Working with Paper Mache

Paper Mache is a great indoor or outdoor activity.  If working with mache indoors I would recommend a protective covering over your table such as a plastic tablecloth, or garbage bags.  Outdoors, may be a bit more forgiving, but keep in mind that the paste could drip.

If you are working with children I would recommend old t-shirts, and shorts or jeans that you dont mind them getting dirty. When I was studying in school I used to have a pile of old t-shirts and button ups for working with ceramics. It was a very messy medium to work in at times, but always fun!

Supplies you’ll need:

this could be newspapers, brown paper bags, newsprint, tissue paper (if you plan to use tissue paper with color keep in mind that the color may bleed from the paper, and could add a tint of color to your paste), toilet paper, and paper towels can also be used if you want to create soft wads for making shapes.  The paper you decide to use will have to be torn or cut into strips.  The strips can be thick, thin or even into small squares. 


Next decide on a paste recipe that will work best for you.  Recipes can be found in my Paper Mache Recipe article.  For the paste you will need bowls, a mixing tool, water, and your base for the paste which could be glue, flour, or starch. 

Molds or Structures

When working with paper mache you need something to adhere the paste and paper to, to create the object.  A very popular choice is the balloon.  Depending on what you want to make you can use many different things to create what you want.  I recommend cardboard, empty paper towel, and toilet paper rolls.  Use tape to hold structures together and be sure to use enough to keep the structures from falling apart while adding the mache.  Another idea is to create support structures out of newspapers or paper wads that can also be held together with tape.  For example if you want to make an organic shape like a sphere, or an animal head.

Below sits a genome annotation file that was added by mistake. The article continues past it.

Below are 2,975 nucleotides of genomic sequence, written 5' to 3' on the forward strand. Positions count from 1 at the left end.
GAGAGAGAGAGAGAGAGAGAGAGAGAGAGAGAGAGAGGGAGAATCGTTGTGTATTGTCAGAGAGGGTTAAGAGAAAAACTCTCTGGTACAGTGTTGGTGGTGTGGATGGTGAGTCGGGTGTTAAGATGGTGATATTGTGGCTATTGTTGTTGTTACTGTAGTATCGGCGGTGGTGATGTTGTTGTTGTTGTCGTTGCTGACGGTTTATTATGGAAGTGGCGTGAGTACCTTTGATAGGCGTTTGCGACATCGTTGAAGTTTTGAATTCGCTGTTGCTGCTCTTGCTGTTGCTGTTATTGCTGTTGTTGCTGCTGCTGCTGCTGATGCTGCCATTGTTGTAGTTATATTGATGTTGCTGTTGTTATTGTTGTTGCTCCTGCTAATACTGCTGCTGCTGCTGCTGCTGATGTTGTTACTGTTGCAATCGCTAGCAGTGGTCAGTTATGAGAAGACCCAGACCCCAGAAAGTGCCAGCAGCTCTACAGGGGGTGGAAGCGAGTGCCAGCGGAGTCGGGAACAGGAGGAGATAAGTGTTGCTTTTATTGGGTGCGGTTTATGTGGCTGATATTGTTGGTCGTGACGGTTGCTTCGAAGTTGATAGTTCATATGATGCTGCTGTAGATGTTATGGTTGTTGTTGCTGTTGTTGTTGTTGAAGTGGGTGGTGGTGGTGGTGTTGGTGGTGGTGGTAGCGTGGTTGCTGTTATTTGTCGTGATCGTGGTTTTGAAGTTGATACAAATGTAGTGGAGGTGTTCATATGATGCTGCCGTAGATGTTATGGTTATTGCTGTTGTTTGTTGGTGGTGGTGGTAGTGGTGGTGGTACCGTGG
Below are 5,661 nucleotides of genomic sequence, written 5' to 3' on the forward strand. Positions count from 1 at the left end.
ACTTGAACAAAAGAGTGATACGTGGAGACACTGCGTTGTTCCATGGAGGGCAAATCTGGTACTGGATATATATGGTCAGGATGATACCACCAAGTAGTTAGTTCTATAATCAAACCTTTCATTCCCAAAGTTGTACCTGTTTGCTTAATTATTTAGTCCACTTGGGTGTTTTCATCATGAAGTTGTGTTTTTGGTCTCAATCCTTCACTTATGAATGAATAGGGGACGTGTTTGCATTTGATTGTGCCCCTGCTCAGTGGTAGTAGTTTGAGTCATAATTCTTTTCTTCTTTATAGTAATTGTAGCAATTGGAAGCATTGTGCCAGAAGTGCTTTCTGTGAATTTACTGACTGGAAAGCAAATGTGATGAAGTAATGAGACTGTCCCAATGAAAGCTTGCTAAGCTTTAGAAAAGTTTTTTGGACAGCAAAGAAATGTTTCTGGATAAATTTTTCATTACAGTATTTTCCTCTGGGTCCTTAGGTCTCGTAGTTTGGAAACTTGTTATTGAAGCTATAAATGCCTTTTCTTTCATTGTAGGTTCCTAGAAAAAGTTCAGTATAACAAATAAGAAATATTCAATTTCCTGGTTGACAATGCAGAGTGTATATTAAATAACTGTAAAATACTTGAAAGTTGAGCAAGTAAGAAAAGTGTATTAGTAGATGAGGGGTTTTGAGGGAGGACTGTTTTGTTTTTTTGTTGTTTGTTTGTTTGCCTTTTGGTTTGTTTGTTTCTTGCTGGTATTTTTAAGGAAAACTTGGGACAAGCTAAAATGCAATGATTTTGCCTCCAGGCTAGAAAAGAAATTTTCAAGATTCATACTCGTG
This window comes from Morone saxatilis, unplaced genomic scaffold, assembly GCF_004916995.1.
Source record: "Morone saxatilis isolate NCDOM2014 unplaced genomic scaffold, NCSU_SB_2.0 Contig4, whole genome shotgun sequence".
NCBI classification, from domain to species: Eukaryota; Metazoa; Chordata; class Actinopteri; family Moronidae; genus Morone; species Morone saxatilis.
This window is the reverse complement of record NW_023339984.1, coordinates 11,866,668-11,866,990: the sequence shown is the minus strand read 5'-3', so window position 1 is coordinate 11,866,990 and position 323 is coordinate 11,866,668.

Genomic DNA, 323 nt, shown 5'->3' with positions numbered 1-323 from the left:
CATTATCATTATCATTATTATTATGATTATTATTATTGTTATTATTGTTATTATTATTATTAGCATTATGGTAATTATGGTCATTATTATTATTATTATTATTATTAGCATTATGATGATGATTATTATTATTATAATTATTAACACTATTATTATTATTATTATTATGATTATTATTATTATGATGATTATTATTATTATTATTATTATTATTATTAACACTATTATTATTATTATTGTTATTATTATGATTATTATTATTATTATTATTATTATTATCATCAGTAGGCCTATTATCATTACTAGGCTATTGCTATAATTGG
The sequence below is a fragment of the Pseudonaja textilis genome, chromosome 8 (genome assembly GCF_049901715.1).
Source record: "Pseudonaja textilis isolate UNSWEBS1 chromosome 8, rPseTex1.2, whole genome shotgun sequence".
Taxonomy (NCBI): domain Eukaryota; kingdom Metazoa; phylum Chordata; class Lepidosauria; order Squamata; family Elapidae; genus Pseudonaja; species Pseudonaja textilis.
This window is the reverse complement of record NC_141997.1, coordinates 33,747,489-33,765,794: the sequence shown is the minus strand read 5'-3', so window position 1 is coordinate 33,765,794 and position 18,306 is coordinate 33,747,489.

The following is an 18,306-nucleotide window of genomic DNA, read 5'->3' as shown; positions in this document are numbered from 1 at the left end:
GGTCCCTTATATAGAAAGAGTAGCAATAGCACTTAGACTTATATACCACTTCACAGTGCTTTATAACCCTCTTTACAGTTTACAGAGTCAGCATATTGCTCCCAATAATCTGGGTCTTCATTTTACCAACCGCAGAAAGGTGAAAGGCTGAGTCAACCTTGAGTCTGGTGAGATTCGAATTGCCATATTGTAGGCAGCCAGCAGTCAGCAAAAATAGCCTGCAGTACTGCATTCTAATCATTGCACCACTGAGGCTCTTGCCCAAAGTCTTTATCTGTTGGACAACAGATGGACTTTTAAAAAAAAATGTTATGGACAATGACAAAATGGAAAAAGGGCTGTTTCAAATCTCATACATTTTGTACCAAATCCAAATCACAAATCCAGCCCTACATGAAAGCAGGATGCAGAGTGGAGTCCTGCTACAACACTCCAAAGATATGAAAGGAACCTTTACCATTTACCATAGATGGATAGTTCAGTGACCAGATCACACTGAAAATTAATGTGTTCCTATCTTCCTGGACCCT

Once you have your structure built whether it be a single balloon, or an elaborate cardboard castle, you are ready to start applying your paste mixture and paper.

The next step is to take a strip of paper and dip it into the glue mixture and with your index and middle fingers gently pull the strip between them and remove excess paste.  Apply the strip to your structure and pat it down with your fingers, making sure the strip is flat.  Depending on the size of the strip, you may get a kink or two.  Thats not a bad thing unless you want a perfectly flat strip on your structure.  Do your best to smooth it out with your fingers.  Continue to apply the strips until your structure is completely covered.

As mentioned above, toilet paper or tissue paper can be dipped in paste and wadded up to form more organic shapes.  For example, if you are creating an animal or a face then you can wad the paper towels or toilet paper to make a nose, or a variety of curvy shapes.

After you are done let your structure dry in the open air.  If the temperature of the room is cold or cool it may take a few days to dry.  In our case, we are in the midst of a heat wave so I’ve placed structures in the garage.  If you decide to work with a paste that has flour out of the bag keep in mind that it may attract critters.  Leaving it in the house may be the best solution. 

Once your structure has completely dried you may want to add more layers of mache to give it more strength.  If you feel that it is strong enough then you are ready to paint. 

I would recommend painting your structure with a white base coat.  You may want to use latex house paint, but if you are working with small children then the fumes from the paint might be harmful.  Tempera paints might be the next best solution since they are non-toxic and safe for children to use.

Have fun with it, I know my kids do!!
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4 Responses to Working with Paper Mache

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  2. I love this post on papeier mache! Very well written. Keep up the good work!

  3. Tim Charles says:

    I love doing paper mache as craft items to sell online! Nice post! I like it.

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